When the drinkers were divided into those who drank fruit juices and those who drank other sweet drinks, both groups were also linked with a higher risk of overall cancer.
Susannah Brown, acting head of research interpretation at the World Cancer Research Fund, said the charity's own research had shown a link between obesity - which is associated with drinking too many sugary drinks - and cancer.
The study, published Wednesday in the BMJ medical journal, examined more than 100,000 adults with an average age of 42 over a period of nine years. Among the 101,257 participants, 79 percent were women and 21 percent of them were men.
The participants filled out at least two 24-hour diet questionnaires to determine their daily consumption.
For every extra 100ml per day consumed on top of this, a person's cancer risk increased by 18% for all cancers and, among women, by 22% for breast cancer.
The findings add to a growing body of evidence indicating that limiting sugary drink consumption, together with taxation and marketing restrictions, might contribute to a reduction in cancer cases.
The study has some limitations, and one of the major ones is the difficulty involved in clearly determining whether another underlying health problem or a type of drink is the real cause of increased cancer risk in people who consume a sugary drink daily, even in small quantity. This follows the latest study linking sugary beverage consumption to a higher danger of premature death.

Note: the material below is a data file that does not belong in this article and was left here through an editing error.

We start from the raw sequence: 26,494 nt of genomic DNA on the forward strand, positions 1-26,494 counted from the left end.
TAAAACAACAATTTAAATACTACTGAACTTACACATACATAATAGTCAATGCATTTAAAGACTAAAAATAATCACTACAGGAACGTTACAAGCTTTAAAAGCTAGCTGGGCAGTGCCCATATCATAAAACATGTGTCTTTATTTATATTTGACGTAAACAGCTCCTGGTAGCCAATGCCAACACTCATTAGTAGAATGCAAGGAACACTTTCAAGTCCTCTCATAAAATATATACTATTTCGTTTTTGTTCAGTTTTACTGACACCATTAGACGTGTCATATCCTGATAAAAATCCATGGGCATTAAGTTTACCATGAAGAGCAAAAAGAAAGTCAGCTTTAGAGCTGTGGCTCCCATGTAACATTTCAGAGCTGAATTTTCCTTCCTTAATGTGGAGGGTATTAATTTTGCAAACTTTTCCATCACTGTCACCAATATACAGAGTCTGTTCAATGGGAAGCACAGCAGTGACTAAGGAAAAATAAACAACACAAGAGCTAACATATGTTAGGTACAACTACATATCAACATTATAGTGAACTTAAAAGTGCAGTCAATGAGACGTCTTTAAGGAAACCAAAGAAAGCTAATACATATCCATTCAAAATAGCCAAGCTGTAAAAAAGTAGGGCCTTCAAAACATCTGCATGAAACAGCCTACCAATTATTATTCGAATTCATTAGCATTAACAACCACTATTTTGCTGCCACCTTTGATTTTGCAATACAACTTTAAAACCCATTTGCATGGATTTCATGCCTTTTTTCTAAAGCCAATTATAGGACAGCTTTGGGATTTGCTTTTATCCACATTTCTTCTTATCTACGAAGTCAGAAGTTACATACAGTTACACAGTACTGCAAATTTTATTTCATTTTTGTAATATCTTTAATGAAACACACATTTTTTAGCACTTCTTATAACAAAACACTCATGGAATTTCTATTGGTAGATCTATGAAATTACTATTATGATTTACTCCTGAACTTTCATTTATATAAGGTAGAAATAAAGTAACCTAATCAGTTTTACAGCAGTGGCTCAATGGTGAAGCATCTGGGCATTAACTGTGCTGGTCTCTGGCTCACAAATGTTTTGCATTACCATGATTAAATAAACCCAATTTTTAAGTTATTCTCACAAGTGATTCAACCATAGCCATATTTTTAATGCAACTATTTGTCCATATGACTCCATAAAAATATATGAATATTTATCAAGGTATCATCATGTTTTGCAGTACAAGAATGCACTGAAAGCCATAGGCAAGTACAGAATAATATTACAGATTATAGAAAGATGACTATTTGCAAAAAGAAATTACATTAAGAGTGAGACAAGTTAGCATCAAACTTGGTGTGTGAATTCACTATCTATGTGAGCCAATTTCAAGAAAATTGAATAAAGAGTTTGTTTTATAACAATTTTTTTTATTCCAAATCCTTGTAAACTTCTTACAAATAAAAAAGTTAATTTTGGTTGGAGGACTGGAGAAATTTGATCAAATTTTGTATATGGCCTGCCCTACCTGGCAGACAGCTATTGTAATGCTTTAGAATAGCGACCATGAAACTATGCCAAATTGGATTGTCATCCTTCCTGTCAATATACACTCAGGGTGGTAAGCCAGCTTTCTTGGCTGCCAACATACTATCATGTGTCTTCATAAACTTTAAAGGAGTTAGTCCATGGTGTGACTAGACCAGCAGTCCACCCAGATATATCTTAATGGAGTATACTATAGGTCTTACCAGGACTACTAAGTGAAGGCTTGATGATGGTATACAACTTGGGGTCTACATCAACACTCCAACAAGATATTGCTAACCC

"This points once again to the need to reduce the consumption of sugary drinks for health", Prof Veerman said.More news: Court denies DOJ's lawyer swap in citizenship question case
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The research uncovered no links between diet sodas and other artificially sweetened beverages and cancer, although more study is needed to confirm that, the authors noted.
- Regularly drinking sugary beverages and fruit juices was linked to a greater risk of developing cancer in a new observational study.
The study's authors, however, suggested that taxing sugary products could have an effect on lowering cancer rates.
But the sample size was large and they adjusted for a number of other influential factors.
The team also checked out food plan drinks using zero-calorie artificial sweeteners fairly than sugar but figured out no link with cancer.
"What our researchers observed was that the sugar contained in these sugary beverages seems to really be the main driver of the association. So it's not so odd that we observe this association for fruit juices", said Touvier.
Sugary drinks - at the side of fruit juice and fizzy pop - could possibly furthermore elevate the menace of cancer, French scientists bid.
"It's important for people to know that all beverages - either with sugar or without are safe to consume as part of a balanced diet", American Beverage Association spokeswoman Danielle Smotkin said. The correlations they found don't necessarily mean the beverages alone lead to cancer.